Sigh.  Why are movies like this still made?  What do they have to offer up to modern moviegoers, outside of serving them up regurtuigated and overused conventions from dozens upon dozen of other previous genre examples?  Not only that, but this genre creatively peaked decades ago with films like FATAL ATTRACTION, UNLAWFUL ENTRY, SINGLE WHITE FEMALE, THE HAND THAT ROCKS THE CRADLE, and so on and so on. The narrative trajectory that THE INTRUDER takes is laughably preordained.  Only a corpse without a pulse in the audience would not be able to predict with laser sharp accuracy where this film is heading at every major turn.  This is not assisted by the painfully telegraphed nature of Charlie's character: Within seconds of meeting this guy it's clear that he's unhealthily deranged and in latter scenes the camera swoops in on him to ominously tell us that he's bad news.  THE INTRUDER's execution is as subtle as a rusty axe strike to the crainium. 

Why are Scott and, to a larger degree, Annie so criminally stupid in this movie?  Seriously.  Annie seems so smitten with this house of her dreams that she's incapable of noticing that Charlie is beyond insane.  Scott at least has his suspicions, but in the crazy make-believe world that is this idiotic film he doesn't take his wife, drive off, and look at any other home in the surrounding area.  They buy the one owned by a lunatic.  And as Charlie's involvement in their lives becomes borderline creepy, Annie decides that the best course of action...is to...constantly invite him over!!!  All of the time.  And sometimes against Scott's wishes.  WTF?  "The Idiot Plot Syndrome" is described as a movie with a script that's "kept in motion solely by the virtue of the fact that everybody involved is an idiot."  THE INTRUDER is the poster child for this cinematic aliment. 

It's also unintentionally amusing to see the film throw in supporting characters that only serve the purposes of being props for Charlie to slaughter, like Mike (Joseph Sikora), an a-hole workplace buddy of Scott's that makes the fatal mistake of going out of his way to offend Charlie.  His fate is sealed within his introductory scenes.  The film doesn't even have the time of day to probe the dense and troubling psychological layers of Charlie and his history.  Outside of a few cursory details here and there, we learn next to nothing about this guy, where he came from, and why he became a psycho.  There's zero motivation for his mental break from reality or his barbarous actions.  He's insane, yes, but is given no depth of character.  Dennis Quaid is a routinely fine actor when given great material, but he's never really altogether credible hamming it up to histrionic levels as this unbridled madman.  This movie might have been saved from better and more appropriate casting.  Just imagine, say, a Michael Shannon in this role?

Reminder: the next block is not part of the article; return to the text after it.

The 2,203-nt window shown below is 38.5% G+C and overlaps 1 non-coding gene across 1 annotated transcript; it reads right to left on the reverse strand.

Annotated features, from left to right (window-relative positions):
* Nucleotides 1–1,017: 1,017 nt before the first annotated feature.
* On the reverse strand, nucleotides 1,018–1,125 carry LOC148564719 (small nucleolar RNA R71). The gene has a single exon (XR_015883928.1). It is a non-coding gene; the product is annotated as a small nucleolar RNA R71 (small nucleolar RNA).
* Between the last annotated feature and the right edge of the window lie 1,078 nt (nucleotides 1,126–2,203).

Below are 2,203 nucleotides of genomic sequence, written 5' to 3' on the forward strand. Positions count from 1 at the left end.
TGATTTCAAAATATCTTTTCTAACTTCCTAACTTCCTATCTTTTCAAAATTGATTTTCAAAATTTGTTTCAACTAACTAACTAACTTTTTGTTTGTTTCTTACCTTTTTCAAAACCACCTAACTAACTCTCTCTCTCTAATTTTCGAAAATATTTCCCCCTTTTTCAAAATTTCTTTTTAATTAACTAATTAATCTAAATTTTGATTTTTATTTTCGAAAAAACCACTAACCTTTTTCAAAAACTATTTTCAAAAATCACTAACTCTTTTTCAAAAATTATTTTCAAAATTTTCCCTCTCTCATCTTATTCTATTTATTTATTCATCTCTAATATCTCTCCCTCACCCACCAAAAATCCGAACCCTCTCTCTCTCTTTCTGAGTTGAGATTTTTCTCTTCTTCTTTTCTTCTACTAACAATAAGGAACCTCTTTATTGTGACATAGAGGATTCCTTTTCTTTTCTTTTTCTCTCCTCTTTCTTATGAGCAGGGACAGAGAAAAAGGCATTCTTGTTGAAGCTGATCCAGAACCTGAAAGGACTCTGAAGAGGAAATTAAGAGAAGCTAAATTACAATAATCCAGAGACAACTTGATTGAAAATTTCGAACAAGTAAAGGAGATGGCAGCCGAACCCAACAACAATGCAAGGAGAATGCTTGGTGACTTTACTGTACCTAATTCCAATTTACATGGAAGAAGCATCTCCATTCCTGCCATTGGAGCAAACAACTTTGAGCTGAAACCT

Even the direction here is lifeless and phoned in.  Deon Taylor has this aggravating manner of using so many jump scares, fake outs, more jump scares, and then more fake outs (and so forth) that it becomes better drinking game material than a truly frightening home invasion thriller.  There's nothing remotely unsettlingly suspenseful in this film.  Nothing.  Nadda.  Zilch.  It's just all hackneyed technique without anything of aesthetic substance.  Then there's the underlining aspect of a white country man stalking and later wanting to kill a black couple, but THE INTRUDER never has the foresight or intelligence to tackle the haunting race relations angle that the violence is predicated on.  And the way that the film sets up and then pays off Scott is insulting.  He's a man that's plagued by horrendous memories of his brother being gun downed and murdered, leaving him hating everything that guns represent...only then to turn a blind eye to his phobias in a final and unavoidable bloody showdown with Charlie.  What a load of garbage.     

I've always maintained that a film deserves a zero star rating when it's either creatively bankrupted and/or morally reprehensible to its core.  I have no problem awarding THE INTRUDER that low grade, but not because it grossly offended me (it was too slight to truly get under my skin), but rather because I'm simply tired of watching ludicrous, tension starved, and clichéd riddled films of its ilk.  THE INTRUDER is a simply awful low stakes thriller that needlessly feels like a copy of a copy of a copy, with the ink cartridges of the Xerox movie making machine approaching critical failure levels.